- Included in Eastons: No
- Included in Hitchcocks: No
- Included in Naves: Yes
- Included in Smiths: Yes
- Included in Websters: Yes
- Included in Strongs: Yes
- Included in Thayers: Yes
- Included in BDB: Yes
- H4024 Used 1 time
- H4026 Used 31 times
- H4480 Used 5 times
- H4692 Used 1 time
- H4707 Used 1 time
- H4869 Used 3 times
- H6076 Used 1 time
- H969 Used 1 time
- G4444 Used 4 times
Song of Solomon 4:4
Of other cities
2 Chronicles 14:7
In the desert
2 Chronicles 26:10
Watch-towers or fortified posts in frontier or exposed situations are mentioned in Scripture, as the tower of Edar, etc., (Genesis 35:21; Isaiah 21:5,8,11; Micah 4:8) etc.; the tower of Lebanon. (2 Samuel 8:6) Besides these military structures, we read in Scripture of towers built in vineyards as an almost necessary appendage to them. (1 Samuel 5:2; Matthew 22:33; Mark 12:1) Such towers are still in use in Palestine in vineyards, especially near Hebron, and are used as lodges for the keepers of the vineyards.
TOW'ER, noun [Latin turris.]
1. A building, either round or square, raised to a considerable elevation and consisting of several stories. When towers are erected with other buildings, as they usually are, they rise above the main edifice. They are generally flat on the top, and thus differ from steeples or spires. Before the invention of guns, places were fortified with towers and attacked with movable towers mounted on wheels, which placed the besiegers on a level with the walls.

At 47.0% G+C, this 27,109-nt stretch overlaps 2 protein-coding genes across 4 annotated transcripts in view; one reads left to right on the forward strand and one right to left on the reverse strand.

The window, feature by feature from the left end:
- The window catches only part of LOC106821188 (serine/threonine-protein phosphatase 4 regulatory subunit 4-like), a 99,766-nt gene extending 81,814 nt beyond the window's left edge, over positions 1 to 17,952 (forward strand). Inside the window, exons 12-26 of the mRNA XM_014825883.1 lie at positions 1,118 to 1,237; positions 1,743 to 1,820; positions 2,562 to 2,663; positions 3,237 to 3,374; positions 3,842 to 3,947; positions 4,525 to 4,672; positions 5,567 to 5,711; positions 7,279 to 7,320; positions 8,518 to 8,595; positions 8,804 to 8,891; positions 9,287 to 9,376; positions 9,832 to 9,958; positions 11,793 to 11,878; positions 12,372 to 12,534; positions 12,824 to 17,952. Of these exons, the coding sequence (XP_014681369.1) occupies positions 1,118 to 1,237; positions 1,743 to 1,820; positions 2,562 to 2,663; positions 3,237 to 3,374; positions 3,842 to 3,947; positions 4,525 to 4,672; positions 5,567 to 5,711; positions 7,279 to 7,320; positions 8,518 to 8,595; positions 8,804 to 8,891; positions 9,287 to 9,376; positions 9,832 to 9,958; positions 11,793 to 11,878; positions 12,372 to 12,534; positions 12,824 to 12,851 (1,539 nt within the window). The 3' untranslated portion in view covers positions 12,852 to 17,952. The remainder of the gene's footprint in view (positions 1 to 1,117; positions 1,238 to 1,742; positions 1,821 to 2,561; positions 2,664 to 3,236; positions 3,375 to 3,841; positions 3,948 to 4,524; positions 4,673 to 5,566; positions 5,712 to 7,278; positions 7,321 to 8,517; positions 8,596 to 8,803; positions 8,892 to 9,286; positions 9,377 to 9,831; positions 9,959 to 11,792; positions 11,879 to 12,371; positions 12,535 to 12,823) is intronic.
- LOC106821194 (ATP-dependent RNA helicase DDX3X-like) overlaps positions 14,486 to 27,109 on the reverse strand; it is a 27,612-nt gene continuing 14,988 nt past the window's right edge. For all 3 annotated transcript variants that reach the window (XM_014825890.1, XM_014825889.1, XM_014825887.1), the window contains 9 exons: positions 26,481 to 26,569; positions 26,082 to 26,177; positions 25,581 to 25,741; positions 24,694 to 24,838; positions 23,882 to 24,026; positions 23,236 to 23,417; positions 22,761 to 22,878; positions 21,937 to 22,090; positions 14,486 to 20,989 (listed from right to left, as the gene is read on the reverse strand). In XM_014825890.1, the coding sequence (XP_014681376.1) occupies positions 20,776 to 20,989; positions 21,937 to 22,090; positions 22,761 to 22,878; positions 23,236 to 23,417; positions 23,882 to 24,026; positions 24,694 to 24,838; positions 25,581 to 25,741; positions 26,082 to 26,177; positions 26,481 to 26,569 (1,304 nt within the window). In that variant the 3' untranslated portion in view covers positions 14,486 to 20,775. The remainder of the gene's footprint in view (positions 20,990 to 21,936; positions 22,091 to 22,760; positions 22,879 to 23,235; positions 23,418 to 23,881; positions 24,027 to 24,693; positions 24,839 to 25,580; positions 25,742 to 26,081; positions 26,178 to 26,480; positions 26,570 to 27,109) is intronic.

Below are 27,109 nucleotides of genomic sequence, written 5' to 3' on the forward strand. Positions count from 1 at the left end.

2. A citadel; a fortress. Psalms 61:3.
3. A high head dress.
4. High flight; elevation.
Tower bastion, in fortification, a small tower in the form of a bastion, with rooms or cells underneath for men and guns.
Tower of London, a citadel containing an arsenal. It is also a palace where the kings of England have sometimes lodged.
TOW'ER, verb intransitive To rise and fly high; to soar; to be lofty.
Sublime thoughts, which tower above the clouds.
TOW'ERED, adjective Adorned or defended by towers.
TOW'ERING, participle present tense Rising aloft; mounting high; soaring.
1. adjective Very high; elevated; as a towering highth.
TOW'ER-MUSTARD, noun [tower and mustard.] A plant of the genus Turritis.
Of Babel (Genesis 11:4), Edar (Genesis 35:21), Penuel (Judges 8:9, 17), Shechem (9:46), David (Song of Solomon 4:4), Lebanon (7:4), Syene (Ezekiel 29:10), Hananeel (Zechariah 14:10), Siloam (Luke 13:4). There were several towers in Jerusalem (2 Chronicles 26:9; Psalms 48:12). They were erected for various purposes, as watch-towers in vineyard (Isaiah 5:2; Matthew 21:33) and towers for defence.
TOW'ERY, adjective Having towers; adorned or defended by towers; as towery cities.